The demand for high oleic canola oil among food companies across North America is growing quickly. There are two primary factors influencing this new market. The first is driven by consumer demand for healthier choices from the food industry in North America. The second, from new labelling regulations mandated by Health Canada, and those proposed by the US Food and Drug Administration for 2006, that will require food processors to show saturated fat and trans fatty acid content right on the product label.

The Victory canola hybrids produce oil with a composition of high oleic acid and low linoleic acid, which gives the oil better stability and a slightly better taste. The oil is specially developed for high-heat, high-stress food preparation applications and for ingredients and coatings in food processing, while maintaining saturated fat content and eliminating trans fatty acids. Most liquid oils require hydrogenation, a process that produces trans fatty acids, to obtain the same stability found in high oleic canola oil.

According to Health Canada, most of the trans fat in our diet comes from margarines, commercially fried foods and bakery products made with shortening, margarine, or partially hydrogenated oil. Common products high in trans fat include crackers, cookies, doughnuts, pastries, muffins and many snack foods. Science shows that consuming trans fat can increase the risk of developing heart disease. Health experts have suggested that just one gram per day of trans fat can equal a 20 percent increase in the potential for heart attacks.

High oleic canola oil – as a trans fat-free oil – provides a solution for consumers and manufacturers such as Kraft and Frito Lay which are looking for healthier alternatives. "Manufacturers are looking to our high oleic oil as a key ingredient to eliminate trans fat and lower saturated fats, producing a label that is attractive to the consumer," says Galbraith.

Both food companies and restaurant chefs are expected to increase their reliance on high oleic canola oil for its superior nutrition and excellent performance. "With the yield increase of our new hybrids and the growing market opportunities, it makes good economic sense to grow specialty canola," adds Galbraith.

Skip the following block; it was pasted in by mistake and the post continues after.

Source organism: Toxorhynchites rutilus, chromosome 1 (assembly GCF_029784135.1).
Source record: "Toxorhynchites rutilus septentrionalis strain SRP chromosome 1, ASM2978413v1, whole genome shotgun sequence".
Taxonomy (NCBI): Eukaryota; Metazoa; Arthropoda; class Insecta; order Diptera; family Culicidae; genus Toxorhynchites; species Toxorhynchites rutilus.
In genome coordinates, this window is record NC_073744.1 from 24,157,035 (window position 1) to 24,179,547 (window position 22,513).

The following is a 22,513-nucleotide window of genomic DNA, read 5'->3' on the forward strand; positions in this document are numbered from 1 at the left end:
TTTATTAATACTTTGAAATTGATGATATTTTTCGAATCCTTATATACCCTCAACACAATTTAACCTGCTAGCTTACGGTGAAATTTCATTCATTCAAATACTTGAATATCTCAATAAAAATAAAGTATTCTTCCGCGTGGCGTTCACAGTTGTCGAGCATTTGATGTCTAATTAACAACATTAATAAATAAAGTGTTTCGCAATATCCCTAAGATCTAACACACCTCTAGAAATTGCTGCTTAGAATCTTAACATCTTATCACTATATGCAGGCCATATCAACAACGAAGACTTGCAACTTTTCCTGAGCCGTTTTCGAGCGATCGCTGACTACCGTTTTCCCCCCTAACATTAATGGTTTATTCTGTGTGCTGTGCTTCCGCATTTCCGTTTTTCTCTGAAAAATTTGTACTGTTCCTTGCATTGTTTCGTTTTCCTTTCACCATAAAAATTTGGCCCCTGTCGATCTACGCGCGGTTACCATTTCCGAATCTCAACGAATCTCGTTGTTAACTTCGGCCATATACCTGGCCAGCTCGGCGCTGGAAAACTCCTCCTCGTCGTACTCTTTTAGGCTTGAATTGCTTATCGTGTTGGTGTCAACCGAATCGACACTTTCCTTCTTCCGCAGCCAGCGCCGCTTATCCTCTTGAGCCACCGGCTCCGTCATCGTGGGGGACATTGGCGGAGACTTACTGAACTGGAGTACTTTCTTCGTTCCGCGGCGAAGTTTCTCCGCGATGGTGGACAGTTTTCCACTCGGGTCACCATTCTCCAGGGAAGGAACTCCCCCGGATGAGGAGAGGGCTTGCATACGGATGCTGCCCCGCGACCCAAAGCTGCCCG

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Anthony Richardson grows Victory canola on his farm in Cudworth, Saskatchewan.

The research behind Victory
Cargill Specialty Canola Oils began hybrid research in 1998 and is developing a lineup of high oleic canola hybrids. It takes seven to nine years and costs millions of dollars to develop a new hybrid. Cargill tests thousands of varieties each year to finally bring two or three varieties to market.

In addition to the grower field trials being conducted by Yaworski and Mitchell, testing of the two new hybrids, V1030 and V1031, are being conducted at 18 local plant breeding sites in key production regions.

Deng Xinmin, manager, plant breeding for Cargill Specialty Canola Oils in Camrose, Alberta, says, "The Victory hybrids are proving competitive with commercial Roundup Ready hybrids. Victory has shown consistent performance with early seedling vigour, good standability and good disease resistance." Growers can expect that with ideal growing conditions and good management this year, the hybrids will meet expectations. Deng adds, "We are looking forward to yields higher than other open-pollinated varieties grown in the same conditions."

There are four CSCO research sites in North America including Camrose, Alberta; Saskatoon, Saskatchewan; Elm Creek, Manitoba; and Idaho Falls, Idaho. Researchers are continuing to develop hybrids that will produce even healthier oils with increased stability and a more attractive agronomic package.